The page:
ALMOST four years ago, following a review of the Welfare of Racing Greyhounds Regulations 2010, the Greyhound Board responded to government requests to develop a technical specification for residential greyhound kennels.
This led to working with the British Standards Institute and Animal Welfare charities over the course of a year, whereupon, in December 2017, the PAS 251 (Publicly Available Scheme) was published. The idea was that the PAS would support greyhound welfare, not only for kennelling standards but also in the kennels maintenance and upkeep.
In 2020, in addition to the track inspections we undertake, GBGB will start to assess trainers’ kennels in accordance with the PAS. We will be using the same company that the RSPCA used to assess farms for their RSPCA ‘Assured’ branding, which also looked at animal welfare standards.
I am confident that most of our licensed trainers will either meet these standards or be very close to doing so. In these cases, our staff will work alongside trainers to support them towards achieving the expected standards.
While animal welfare charities have welcomed the PAS, they maintained throughout its development that it did not go far enough with regards to greyhound husbandry and care. In many cases, my colleagues agreed, so GBGB committed to developing a Code of Practice for licensed residential greyhound kennels, to be published in 2020.
While the PAS remains the ‘go to’ document for the construction of kennels, the Code of Practice will, over time, become the definitive reference document for trainers and kennel staff to rely on for day-to-day operations in their residential kennels.
Before kennel staff take a deep intake of breath at the idea of impending bureaucracy being imposed upon on them, let me assure you that this is not about instructing skilled professionals how to train their greyhounds to race. Nor should it impact on much of the good practice that clearly already exists within our kennels. Rather, it is intended to bring all of this best practice into one place as a comprehensive, practical guide.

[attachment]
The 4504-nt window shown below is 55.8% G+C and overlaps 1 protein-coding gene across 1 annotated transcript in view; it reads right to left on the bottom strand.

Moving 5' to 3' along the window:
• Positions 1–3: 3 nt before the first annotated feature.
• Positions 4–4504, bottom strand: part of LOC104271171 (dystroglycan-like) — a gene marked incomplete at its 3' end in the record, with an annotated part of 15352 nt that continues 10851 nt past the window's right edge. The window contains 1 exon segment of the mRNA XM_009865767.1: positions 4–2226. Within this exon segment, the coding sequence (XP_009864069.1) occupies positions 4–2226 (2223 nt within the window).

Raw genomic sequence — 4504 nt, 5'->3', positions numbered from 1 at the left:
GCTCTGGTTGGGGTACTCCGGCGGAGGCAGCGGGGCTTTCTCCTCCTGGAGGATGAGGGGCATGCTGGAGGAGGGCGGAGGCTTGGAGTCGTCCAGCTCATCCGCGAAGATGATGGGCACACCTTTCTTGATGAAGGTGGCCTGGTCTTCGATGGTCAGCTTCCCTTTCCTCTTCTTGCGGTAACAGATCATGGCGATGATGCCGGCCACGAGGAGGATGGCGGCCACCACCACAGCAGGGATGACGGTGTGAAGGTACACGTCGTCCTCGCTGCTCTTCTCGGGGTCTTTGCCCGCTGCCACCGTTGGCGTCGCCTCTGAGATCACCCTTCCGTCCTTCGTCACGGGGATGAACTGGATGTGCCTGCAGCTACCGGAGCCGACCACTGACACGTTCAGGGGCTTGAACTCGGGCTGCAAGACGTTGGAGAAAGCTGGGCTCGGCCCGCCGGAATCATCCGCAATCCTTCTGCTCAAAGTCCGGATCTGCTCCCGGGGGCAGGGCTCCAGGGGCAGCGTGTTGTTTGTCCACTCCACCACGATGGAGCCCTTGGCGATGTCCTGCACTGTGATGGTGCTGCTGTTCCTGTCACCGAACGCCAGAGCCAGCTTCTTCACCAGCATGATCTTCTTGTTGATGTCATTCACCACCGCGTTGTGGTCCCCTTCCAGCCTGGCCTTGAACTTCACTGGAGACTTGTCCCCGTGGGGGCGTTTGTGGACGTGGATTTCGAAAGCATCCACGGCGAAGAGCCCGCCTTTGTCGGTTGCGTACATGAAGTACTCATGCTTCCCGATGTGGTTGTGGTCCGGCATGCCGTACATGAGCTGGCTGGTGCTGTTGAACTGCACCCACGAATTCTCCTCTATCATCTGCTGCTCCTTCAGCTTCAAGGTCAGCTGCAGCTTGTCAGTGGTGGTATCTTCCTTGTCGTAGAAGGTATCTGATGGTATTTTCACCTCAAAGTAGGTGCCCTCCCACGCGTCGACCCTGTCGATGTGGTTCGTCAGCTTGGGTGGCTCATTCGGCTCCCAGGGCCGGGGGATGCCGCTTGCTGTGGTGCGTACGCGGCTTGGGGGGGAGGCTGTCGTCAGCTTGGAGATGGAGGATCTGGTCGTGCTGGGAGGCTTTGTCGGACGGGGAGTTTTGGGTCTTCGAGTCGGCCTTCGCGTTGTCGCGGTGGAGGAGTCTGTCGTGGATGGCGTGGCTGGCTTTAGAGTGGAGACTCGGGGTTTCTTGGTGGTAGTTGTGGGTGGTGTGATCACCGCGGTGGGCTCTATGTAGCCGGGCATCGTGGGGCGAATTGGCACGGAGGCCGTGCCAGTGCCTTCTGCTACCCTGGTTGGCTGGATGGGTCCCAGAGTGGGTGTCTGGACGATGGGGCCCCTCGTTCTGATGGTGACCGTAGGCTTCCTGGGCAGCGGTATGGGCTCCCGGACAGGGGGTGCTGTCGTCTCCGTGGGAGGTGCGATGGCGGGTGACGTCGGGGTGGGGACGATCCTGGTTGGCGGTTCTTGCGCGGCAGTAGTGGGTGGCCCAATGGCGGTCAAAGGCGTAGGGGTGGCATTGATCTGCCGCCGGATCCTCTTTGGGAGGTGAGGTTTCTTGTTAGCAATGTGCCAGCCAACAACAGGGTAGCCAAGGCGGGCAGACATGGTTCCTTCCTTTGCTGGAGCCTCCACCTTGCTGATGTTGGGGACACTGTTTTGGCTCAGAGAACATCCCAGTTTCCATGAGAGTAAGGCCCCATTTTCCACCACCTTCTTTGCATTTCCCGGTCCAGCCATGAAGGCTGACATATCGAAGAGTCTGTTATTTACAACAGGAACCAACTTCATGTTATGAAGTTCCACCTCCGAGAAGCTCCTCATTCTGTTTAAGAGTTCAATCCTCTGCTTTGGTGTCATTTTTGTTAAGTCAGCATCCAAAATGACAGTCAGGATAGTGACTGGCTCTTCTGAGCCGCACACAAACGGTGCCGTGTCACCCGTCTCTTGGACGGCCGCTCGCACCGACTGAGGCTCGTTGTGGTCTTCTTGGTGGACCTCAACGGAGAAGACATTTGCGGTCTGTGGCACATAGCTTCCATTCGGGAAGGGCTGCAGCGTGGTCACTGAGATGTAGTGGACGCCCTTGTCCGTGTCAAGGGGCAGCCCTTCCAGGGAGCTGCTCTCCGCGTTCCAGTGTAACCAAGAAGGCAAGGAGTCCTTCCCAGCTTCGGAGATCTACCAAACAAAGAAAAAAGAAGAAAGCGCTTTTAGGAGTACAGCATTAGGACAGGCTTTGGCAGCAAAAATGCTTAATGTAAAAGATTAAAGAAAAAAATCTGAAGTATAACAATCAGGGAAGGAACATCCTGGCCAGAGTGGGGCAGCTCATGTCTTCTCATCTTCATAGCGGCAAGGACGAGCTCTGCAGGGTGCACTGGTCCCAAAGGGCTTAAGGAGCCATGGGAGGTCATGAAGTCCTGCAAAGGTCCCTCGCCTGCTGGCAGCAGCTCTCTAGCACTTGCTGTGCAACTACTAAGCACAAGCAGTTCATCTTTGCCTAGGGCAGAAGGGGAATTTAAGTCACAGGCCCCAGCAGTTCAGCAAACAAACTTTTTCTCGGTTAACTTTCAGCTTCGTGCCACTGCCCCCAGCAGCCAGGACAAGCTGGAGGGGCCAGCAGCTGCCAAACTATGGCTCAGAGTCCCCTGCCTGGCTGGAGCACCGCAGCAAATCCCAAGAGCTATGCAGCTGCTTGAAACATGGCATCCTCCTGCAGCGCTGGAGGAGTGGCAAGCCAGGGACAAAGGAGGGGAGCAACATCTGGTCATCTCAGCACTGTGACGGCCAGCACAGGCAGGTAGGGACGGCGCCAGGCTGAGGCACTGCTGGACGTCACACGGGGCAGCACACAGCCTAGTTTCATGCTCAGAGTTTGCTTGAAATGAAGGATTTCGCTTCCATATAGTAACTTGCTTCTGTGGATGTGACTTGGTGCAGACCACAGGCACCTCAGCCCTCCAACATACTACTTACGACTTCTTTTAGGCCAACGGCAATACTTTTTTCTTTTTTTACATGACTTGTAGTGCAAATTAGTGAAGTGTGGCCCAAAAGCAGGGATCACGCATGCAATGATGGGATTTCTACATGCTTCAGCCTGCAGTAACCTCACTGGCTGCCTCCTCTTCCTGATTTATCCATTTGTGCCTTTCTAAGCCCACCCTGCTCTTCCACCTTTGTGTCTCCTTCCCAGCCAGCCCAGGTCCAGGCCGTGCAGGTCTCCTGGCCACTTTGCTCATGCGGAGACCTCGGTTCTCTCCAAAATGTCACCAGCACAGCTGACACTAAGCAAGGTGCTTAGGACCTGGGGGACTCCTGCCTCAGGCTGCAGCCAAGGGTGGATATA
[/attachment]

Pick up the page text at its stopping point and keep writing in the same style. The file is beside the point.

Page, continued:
The Code will provide trainers and their staff with information as to the latest methods of good bio-security, exercise regimes, disease prevention and detection and behavioural and socialisation development. The Code is meant to be a ‘living’ reference document, so will be updated periodically.
In actual terms as to what can be expected within the Code, a recent example that I raised with some trainers related to greyhound teeth. First of all, what does good and bad look like in terms of a dog’s teeth?
Veterinary surgeons use a dental grading chart to assess the state of a dog’s teeth, with 1 being very good and 4 being very poor. It is a visual representation and easy to use.
GBGB expects that all kennel staff clean their greyhound’s teeth on a frequent basis, as failing to do so leads to periodontal disease and can give rise to secondary issues potentially impacting not only on a dog’s racing performance but their overall health.
A recent research study involving licensed trainers and the University of Bristol will most likely lead to a set of recommendations to further improve how we clean our greyhounds’ teeth.
Despite many trainers and kennel staff making this a priority, it is a sad reflection that for some greyhounds currently the state of their teeth only really becomes an issue when it is time to permanently home them.
If that statement is correct, then it is a sad indictment for our sport and must change for the sake of our greyhounds’ health and wellbeing.
The vast majority of greyhound trainers that I meet, regardless of the number of dogs they train and care for, exhibit a genuine passion and determination to do everything possible for their greyhounds’ health and wellbeing.
They want nothing more for them than to have fantastic careers and long, loving retirement – as and when that time comes. GBGB applauds that ethos and, as set out in our Greyhound Commitment, is what we want for every single greyhound.